The following is a translation of Professor Gojo Wangdu’s preface to Dr Nida Chenagtsang’s new Tibetan-language volume on the ‘Interdependent/Auspicious Science of Mantra Healing’. In his preface, the Professor supplies a brief overview of Dr Nida’s upbringing, education, and achievements. He describes the important contributions that Dr Nida has made to re-invigorating Tibetan traditional medicine, like his efforts to preserve and revive lapsed oral lineage practices such as the ‘stick-therapy’ methods that were taught by Padampa Sangye and others centuries ago. The Professor makes a strong case for why Tibetan doctors today should practice as the founding lineage masters of Tibetan traditional medicine did, as ‘yogi or ngakpa doctors’, that is, as practitioners who seamlessly integrate mantra healing rituals, yogic practice, and medicine. He also responds to questions readers might have about the issue of secrecy, and of the pre-requisites – the transmissions and training – required to put mantra healing into practice to benefit beings. While the Professor follows the traditional Tibetan style of modestly talking-down his own achievements, he is a highly respected and learned scholar, and his endorsement of Dr Nida’s book speaks to its value.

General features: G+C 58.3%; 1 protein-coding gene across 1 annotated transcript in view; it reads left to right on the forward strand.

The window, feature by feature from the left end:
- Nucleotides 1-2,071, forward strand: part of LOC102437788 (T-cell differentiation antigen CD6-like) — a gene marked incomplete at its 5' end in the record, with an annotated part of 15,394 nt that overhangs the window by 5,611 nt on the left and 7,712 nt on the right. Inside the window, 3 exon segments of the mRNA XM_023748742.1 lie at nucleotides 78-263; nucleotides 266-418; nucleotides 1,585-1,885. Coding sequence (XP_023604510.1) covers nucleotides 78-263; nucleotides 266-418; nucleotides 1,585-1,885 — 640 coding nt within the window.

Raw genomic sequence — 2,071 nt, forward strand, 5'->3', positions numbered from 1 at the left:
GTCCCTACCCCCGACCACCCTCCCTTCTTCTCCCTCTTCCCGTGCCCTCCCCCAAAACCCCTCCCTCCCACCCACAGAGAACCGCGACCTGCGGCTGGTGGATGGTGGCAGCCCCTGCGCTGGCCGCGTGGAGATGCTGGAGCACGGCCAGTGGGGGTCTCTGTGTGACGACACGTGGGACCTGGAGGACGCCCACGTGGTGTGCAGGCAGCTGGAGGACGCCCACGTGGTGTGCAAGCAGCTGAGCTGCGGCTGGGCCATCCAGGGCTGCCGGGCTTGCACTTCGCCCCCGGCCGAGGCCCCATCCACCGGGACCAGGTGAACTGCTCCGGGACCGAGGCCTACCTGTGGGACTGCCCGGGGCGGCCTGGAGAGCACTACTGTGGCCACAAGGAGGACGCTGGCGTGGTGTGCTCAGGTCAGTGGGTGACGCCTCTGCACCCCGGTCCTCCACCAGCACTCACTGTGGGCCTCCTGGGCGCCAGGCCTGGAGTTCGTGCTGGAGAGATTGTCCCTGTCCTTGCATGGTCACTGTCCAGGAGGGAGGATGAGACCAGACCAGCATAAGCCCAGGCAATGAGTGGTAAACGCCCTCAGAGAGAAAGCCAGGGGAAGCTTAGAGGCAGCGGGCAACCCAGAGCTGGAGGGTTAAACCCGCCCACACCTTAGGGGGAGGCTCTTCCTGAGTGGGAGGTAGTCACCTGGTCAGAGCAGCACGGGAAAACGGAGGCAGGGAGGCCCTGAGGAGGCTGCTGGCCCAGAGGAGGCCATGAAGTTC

This was probably my favourite of the four October essays to write, probably because it involved so many things that I love to think and talk about, but was also something I never, ever imagined I’d be writing for an anthropological audience, or maybe at all.
Years ago I was warned by a lovely acting HoD in an anthropology department to be careful of pursuing the study of esotericism Continue reading →
In occult ‘scenes’ you find a lot of people identifying as magicians. Of course, this makes sense: if you do magical rituals, especially if you do them professionally for clients, then why not call yourself the rusty, graveyard dirt-smeared spade that you are?
Still, discussions about self-identifying as a contemporary practitioner of magic and the supposed implications of this, can potentially distract from the fact that magic isn’t just something people say they do or are, it’s something that merely exists as part of the everyday rhythms of many people’s lives, and that’s ok. In a beautiful piece, Kenya Coviak reminisces about growing up in Detroit and reflects on the ways that Hoodoo was literally a part of the scenery, furniture, and foundations of her daily life.
I started asking myself the other morning if I could remember when I really felt like I was going to become an academic. I was a precocious child – I was passionate from a young age about reading and learning, about conducting my own research into specialized subjects that interested me. But I found myself thinking just now about when exactly the point of no return might have been.